Posted by: learnsignlanguage | April 18, 2011

Etiquette when communicating with Deaf People

For communication to flow naturally and smoothly, be aware that a signer needs space for making his own signs and he needs to be able to see other signers from the waist upwards to get the full visual message. That’s why signers tend to sit or stand further apart than speakers of spoken languages do. A benefit of this of course is that signed communications can carry on at a distance or other situations that are impossible for speech!

Communication can be affected by ‘visual noise’ such as dim lights, glare, dazzle, bold wall patterns and anything in the physical background that may be distracting. This is the same as trying to have a spoken conversation as a loud motorbike roars past, or if you are in a group of people and everyone is talking at the same time.

There are rules and etiquette for smooth communication and conversation that need to be followed with sign language. So let’s begin with how you can get the attention of a Deaf person to begin communicating with them.

Getting attention

To start communicating with a Deaf person, it is necessary to get their attention. This can be done in various ways…If the Deaf person is quite close to you and is looking away, you can gently tap him on his shoulder or arm (tapping anywhere else is considered rude). If he is further away you can wave your hand. Another possibility is to make a vibration that will reach that person – for example, banging your fist on a table. The first two options (tapping the person on the arm or shoulder or waving your hand or an object to get his visual attention) are quite common when dealing with individuals.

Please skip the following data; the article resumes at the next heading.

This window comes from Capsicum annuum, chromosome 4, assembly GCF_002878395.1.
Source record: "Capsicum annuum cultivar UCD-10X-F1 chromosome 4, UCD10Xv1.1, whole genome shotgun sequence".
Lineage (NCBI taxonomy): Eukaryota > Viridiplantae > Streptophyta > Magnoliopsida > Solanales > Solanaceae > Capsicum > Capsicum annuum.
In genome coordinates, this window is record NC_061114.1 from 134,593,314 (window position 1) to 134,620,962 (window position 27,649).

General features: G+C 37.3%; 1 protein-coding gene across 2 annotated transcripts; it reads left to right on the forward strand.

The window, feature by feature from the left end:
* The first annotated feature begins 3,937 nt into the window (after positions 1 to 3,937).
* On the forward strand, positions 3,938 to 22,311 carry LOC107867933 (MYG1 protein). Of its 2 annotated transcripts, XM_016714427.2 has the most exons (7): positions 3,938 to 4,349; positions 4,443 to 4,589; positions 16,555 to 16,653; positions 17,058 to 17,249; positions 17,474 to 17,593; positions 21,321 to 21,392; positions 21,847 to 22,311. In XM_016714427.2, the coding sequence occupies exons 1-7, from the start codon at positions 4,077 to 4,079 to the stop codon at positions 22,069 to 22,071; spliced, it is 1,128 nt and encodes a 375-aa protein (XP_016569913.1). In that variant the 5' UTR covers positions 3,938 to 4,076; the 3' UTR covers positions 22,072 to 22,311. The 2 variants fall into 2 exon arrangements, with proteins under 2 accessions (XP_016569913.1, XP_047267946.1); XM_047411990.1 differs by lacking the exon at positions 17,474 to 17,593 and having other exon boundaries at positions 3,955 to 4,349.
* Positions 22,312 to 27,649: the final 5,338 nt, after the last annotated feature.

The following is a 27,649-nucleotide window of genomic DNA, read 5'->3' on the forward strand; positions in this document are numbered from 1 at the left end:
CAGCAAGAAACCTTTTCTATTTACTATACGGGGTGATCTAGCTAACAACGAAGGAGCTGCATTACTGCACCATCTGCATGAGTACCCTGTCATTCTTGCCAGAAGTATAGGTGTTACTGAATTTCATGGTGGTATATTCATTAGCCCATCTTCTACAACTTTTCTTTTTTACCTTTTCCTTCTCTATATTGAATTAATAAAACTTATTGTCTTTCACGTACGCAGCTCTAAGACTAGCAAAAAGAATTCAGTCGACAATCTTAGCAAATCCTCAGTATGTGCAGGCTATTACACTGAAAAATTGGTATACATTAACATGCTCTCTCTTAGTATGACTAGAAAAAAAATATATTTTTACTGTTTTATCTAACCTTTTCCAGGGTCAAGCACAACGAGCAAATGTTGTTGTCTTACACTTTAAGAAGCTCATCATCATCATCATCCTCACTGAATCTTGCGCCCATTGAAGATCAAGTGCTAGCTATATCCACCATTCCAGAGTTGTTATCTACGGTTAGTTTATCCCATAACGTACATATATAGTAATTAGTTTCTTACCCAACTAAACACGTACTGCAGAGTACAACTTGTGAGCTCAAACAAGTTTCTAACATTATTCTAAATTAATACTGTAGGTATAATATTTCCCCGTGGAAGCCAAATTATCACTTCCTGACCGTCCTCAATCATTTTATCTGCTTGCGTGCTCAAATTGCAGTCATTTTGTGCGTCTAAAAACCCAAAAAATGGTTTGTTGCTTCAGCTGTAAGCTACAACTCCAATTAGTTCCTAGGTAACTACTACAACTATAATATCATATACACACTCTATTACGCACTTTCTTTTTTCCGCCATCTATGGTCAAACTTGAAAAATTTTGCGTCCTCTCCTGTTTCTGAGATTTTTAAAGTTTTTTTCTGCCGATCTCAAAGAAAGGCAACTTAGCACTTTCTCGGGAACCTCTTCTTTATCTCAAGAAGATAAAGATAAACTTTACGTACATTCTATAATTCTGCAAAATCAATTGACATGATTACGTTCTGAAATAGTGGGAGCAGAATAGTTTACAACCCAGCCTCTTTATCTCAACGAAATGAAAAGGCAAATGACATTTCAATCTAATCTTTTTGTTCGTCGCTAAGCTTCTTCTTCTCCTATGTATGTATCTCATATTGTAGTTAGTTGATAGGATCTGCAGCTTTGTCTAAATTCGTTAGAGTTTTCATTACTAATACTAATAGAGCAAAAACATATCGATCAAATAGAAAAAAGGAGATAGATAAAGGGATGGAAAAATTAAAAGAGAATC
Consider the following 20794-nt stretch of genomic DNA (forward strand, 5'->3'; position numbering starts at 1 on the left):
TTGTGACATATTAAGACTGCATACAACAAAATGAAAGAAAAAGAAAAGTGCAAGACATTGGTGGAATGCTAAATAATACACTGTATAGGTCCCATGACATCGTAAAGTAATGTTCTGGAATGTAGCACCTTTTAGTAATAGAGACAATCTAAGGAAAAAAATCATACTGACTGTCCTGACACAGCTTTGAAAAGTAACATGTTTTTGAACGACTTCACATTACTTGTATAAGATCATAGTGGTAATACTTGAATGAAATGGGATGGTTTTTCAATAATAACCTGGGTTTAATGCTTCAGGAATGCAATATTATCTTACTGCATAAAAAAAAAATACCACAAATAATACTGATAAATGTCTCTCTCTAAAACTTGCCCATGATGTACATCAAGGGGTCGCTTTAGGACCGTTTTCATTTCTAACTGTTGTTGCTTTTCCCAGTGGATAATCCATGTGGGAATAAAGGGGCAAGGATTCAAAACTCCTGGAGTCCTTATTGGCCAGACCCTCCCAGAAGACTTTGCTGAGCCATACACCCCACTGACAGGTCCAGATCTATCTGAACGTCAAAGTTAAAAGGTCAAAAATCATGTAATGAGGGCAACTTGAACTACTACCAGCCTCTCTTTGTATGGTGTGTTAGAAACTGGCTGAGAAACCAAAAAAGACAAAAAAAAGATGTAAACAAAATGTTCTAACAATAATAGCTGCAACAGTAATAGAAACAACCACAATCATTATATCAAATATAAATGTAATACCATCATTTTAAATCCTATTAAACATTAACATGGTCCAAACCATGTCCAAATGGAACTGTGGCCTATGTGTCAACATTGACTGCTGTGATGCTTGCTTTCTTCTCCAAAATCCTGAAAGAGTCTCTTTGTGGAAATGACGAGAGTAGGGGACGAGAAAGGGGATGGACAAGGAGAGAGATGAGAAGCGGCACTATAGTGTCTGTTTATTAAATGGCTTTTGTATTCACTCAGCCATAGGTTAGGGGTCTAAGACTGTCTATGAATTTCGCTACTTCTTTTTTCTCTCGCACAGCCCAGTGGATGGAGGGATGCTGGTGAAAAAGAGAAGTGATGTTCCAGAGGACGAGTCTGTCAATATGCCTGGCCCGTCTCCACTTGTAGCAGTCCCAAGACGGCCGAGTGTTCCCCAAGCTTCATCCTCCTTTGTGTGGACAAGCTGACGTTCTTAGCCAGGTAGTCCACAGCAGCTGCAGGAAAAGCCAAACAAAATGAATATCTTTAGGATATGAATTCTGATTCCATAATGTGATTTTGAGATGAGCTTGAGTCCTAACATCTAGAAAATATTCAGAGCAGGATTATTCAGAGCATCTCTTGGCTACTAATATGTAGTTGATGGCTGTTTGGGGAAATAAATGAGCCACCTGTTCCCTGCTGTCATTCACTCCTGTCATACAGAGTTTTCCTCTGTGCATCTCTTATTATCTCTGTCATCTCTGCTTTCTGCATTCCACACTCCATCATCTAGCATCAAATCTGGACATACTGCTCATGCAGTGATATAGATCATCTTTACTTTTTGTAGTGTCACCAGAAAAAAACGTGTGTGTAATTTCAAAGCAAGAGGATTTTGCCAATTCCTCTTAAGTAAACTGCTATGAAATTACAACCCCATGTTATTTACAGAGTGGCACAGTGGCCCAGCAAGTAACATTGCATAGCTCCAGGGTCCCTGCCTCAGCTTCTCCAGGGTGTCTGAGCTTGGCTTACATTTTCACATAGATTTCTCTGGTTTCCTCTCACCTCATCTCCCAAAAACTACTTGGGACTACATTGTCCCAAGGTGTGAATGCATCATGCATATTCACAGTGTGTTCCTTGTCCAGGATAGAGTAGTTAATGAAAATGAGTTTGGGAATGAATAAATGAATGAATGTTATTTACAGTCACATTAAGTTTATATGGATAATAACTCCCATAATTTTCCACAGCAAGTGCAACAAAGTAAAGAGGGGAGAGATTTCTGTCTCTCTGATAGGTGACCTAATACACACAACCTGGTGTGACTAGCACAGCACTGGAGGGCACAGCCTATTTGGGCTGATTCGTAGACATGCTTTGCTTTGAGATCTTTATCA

In a group, it is slightly different. You could tap a bystander and ask them to relay your tap to the person whose attention you want to get. It could result in a whole chain of people tapping each other in order to get the attention of the desired person.

With larger groups you could flick the lights on and off. This is a useful way to make announcements to a whole group.

Some ways of getting attention are considered impolite. For example, you may see children trying to get the attention of their Deaf parents by trying to turn their heads or tugging at their chin. This form of attracting attention is unacceptable – unless the Deaf people concerned are in the middle of an argument and NEED the attention!

Flicking the lights on and off purely to get the attention of only one person is also considered rude. Only use this method if you want the attention of a group of people. Once the person has been contacted by a tap or wave and it is evident that communication is desired then the person receiving the signed message is expected to keep eye contact until a natural break occurs. It is normal for the signer and the recipient to be engaged in signed conversation and at least for one of them to be nodding (the equivalent in the spoken language of saying, “Okay, I understand”)

Both signed language and spoken language still follow the same rules of etiquette and turn taking but obviously in a slightly different way. For example in signed languages it is customary to ‘catch’ the signers attention when you want to interrupt, make a contribution or take your turn by just raising your hands ready to sign. If the other person is happy for you to take your turn then his hands will drop down.

The receiver can interrupt the sender by looking away or by waving for attention. He may also catch the senders eye by shaking his head or using a sign to indicate disagreement.

The sender shows that he has finished by dropping his hands from the signing space and looking at the receiver.

For more information about learning sign language please take a look at or to claim your free British Sign Language DVD and tip booklet ‘Sign Language for Beginners’ (for UK readers) go to

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